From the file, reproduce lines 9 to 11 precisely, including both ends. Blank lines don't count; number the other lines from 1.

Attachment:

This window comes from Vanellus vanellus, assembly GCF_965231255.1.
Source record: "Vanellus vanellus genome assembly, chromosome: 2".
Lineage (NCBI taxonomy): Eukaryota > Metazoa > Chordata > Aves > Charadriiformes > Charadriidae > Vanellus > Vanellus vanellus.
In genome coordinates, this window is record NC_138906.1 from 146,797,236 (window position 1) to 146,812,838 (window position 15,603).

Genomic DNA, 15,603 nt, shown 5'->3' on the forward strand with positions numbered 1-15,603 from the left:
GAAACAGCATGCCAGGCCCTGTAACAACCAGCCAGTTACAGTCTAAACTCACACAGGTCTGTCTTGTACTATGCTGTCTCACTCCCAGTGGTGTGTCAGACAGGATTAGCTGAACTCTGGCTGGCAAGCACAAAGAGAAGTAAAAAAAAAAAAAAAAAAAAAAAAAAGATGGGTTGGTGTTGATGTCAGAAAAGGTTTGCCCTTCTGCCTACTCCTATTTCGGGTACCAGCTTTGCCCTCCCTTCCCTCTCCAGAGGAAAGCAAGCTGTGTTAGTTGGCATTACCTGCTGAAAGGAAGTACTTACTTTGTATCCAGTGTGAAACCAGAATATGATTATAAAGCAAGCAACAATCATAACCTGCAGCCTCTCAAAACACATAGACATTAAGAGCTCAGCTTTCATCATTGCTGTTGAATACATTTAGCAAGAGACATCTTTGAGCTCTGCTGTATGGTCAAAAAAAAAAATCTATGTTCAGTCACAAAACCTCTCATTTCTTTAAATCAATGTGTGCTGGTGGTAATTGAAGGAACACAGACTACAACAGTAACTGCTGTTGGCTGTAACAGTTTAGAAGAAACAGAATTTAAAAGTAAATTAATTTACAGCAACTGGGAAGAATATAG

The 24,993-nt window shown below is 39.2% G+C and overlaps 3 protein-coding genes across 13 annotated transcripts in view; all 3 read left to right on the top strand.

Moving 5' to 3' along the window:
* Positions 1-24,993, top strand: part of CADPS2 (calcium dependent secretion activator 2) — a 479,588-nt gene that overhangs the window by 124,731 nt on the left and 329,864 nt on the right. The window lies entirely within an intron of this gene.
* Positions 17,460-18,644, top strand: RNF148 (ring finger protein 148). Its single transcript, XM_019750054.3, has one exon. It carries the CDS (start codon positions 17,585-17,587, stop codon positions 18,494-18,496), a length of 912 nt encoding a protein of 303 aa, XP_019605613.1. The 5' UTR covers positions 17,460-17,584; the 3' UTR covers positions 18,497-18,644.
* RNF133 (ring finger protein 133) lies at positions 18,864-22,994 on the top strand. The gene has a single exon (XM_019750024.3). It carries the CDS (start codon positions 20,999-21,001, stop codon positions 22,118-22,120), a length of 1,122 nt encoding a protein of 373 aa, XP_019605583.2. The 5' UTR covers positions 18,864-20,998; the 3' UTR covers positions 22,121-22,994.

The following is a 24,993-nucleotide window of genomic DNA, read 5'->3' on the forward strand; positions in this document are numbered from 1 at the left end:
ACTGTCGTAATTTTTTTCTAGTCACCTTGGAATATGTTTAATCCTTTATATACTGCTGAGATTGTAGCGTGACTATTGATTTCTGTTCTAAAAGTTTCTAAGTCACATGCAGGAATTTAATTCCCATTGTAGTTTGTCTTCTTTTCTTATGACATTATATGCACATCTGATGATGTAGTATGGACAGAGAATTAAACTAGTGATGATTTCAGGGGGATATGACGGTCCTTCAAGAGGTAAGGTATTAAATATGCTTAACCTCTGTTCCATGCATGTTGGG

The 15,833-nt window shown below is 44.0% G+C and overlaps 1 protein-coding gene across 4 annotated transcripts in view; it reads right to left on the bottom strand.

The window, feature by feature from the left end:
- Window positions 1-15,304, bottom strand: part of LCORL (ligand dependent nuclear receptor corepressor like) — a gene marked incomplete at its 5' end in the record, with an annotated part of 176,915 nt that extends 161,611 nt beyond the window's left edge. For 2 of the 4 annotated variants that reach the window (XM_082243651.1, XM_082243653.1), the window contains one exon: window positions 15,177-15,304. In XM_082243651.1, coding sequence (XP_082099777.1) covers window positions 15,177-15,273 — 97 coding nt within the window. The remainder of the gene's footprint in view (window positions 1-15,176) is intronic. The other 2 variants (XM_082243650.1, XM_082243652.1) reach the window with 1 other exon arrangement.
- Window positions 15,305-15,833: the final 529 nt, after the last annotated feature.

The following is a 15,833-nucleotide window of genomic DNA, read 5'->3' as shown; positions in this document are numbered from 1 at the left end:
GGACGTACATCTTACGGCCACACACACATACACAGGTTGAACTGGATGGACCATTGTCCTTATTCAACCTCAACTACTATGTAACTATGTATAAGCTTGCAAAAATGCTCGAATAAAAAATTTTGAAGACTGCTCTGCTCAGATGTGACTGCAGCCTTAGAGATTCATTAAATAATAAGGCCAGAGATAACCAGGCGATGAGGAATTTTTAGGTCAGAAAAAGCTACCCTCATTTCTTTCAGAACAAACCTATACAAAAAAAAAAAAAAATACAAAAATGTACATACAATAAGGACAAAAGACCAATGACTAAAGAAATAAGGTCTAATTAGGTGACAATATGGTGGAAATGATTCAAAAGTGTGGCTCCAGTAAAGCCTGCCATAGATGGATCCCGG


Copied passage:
* Positions 1-24,993, top strand: part of CADPS2 (calcium dependent secretion activator 2) — a 479,588-nt gene that overhangs the window by 124,731 nt on the left and 329,864 nt on the right. The window lies entirely within an intron of this gene.
* Positions 17,460-18,644, top strand: RNF148 (ring finger protein 148). Its single transcript, XM_019750054.3, has one exon. It carries the CDS (start codon positions 17,585-17,587, stop codon positions 18,494-18,496), a length of 912 nt encoding a protein of 303 aa, XP_019605613.1. The 5' UTR covers positions 17,460-17,584; the 3' UTR covers positions 18,497-18,644.
* RNF133 (ring finger protein 133) lies at positions 18,864-22,994 on the top strand. The gene has a single exon (XM_019750024.3). It carries the CDS (start codon positions 20,999-21,001, stop codon positions 22,118-22,120), a length of 1,122 nt encoding a protein of 373 aa, XP_019605583.2. The 5' UTR covers positions 18,864-20,998; the 3' UTR covers positions 22,121-22,994.